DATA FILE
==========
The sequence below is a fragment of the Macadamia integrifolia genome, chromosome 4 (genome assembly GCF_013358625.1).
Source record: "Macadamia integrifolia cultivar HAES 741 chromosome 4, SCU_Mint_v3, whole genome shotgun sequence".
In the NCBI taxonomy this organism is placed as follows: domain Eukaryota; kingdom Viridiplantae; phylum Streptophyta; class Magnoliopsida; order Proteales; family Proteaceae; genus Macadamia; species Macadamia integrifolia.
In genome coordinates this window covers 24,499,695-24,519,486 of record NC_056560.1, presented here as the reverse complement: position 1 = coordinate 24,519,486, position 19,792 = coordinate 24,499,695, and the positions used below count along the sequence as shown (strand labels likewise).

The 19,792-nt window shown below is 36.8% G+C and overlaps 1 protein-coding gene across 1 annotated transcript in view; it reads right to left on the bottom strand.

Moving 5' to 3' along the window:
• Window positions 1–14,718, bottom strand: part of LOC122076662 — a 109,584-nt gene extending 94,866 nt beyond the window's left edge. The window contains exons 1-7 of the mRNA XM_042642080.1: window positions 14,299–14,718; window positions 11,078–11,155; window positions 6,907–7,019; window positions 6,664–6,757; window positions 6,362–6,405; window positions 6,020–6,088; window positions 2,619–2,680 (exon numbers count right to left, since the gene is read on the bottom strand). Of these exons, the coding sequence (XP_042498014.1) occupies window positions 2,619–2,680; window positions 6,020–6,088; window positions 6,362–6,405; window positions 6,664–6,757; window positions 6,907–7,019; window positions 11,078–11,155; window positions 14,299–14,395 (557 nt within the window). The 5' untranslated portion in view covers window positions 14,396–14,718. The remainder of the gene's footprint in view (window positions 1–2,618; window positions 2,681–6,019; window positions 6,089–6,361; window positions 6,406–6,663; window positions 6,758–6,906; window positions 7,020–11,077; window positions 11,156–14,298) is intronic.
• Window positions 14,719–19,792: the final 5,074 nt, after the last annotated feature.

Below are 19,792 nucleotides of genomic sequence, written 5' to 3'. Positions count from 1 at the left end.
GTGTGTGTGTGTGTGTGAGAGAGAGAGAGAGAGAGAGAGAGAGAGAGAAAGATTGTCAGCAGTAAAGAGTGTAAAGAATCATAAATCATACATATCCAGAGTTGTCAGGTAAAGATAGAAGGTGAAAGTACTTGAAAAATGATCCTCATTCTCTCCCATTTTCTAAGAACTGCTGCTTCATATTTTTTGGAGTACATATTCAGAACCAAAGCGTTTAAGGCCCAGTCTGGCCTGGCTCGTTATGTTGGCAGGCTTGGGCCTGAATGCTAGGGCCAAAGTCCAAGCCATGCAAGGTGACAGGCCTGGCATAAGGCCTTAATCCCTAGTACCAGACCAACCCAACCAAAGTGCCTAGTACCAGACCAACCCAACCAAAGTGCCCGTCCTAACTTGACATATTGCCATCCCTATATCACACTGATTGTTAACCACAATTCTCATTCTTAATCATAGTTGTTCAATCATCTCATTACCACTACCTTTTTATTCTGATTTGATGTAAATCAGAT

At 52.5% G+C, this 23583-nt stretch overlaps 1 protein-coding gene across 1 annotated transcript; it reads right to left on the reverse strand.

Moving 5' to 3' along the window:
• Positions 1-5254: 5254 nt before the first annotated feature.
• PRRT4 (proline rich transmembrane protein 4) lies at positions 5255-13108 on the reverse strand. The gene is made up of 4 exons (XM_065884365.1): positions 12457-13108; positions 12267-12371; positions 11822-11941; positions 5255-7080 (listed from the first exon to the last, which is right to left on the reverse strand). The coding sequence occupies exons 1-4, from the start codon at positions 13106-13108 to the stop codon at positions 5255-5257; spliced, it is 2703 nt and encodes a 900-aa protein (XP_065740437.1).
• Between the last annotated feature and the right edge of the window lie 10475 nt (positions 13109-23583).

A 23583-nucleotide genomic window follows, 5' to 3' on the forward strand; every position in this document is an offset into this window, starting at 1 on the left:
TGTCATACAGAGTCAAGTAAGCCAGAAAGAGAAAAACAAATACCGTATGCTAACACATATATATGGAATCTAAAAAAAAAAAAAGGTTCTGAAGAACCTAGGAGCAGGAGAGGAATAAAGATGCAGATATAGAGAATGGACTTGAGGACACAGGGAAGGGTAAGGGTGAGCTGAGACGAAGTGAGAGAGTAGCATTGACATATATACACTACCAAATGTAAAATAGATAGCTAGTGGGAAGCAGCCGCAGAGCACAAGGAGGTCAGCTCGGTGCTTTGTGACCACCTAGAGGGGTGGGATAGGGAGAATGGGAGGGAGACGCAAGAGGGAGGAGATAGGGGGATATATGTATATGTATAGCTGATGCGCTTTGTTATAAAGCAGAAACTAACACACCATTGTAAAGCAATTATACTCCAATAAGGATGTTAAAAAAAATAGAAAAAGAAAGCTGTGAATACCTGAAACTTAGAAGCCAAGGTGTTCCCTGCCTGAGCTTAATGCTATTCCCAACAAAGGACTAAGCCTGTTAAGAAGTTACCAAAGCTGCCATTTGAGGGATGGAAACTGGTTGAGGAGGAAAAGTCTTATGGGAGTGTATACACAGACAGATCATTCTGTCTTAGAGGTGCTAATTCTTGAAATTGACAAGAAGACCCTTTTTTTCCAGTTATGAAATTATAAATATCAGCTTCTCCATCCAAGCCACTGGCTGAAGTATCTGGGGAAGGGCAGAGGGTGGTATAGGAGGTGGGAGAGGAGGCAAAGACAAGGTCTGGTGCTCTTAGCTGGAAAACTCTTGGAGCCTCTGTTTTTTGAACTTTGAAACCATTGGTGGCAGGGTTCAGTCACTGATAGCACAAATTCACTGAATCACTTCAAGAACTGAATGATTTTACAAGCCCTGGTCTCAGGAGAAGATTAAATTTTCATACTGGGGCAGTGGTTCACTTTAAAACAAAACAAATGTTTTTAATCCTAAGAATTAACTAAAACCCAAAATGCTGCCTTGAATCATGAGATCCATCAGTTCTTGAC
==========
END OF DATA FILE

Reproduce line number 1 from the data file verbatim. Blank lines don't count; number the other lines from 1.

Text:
The sequence below is a fragment of the Macadamia integrifolia genome, chromosome 4 (genome assembly GCF_013358625.1).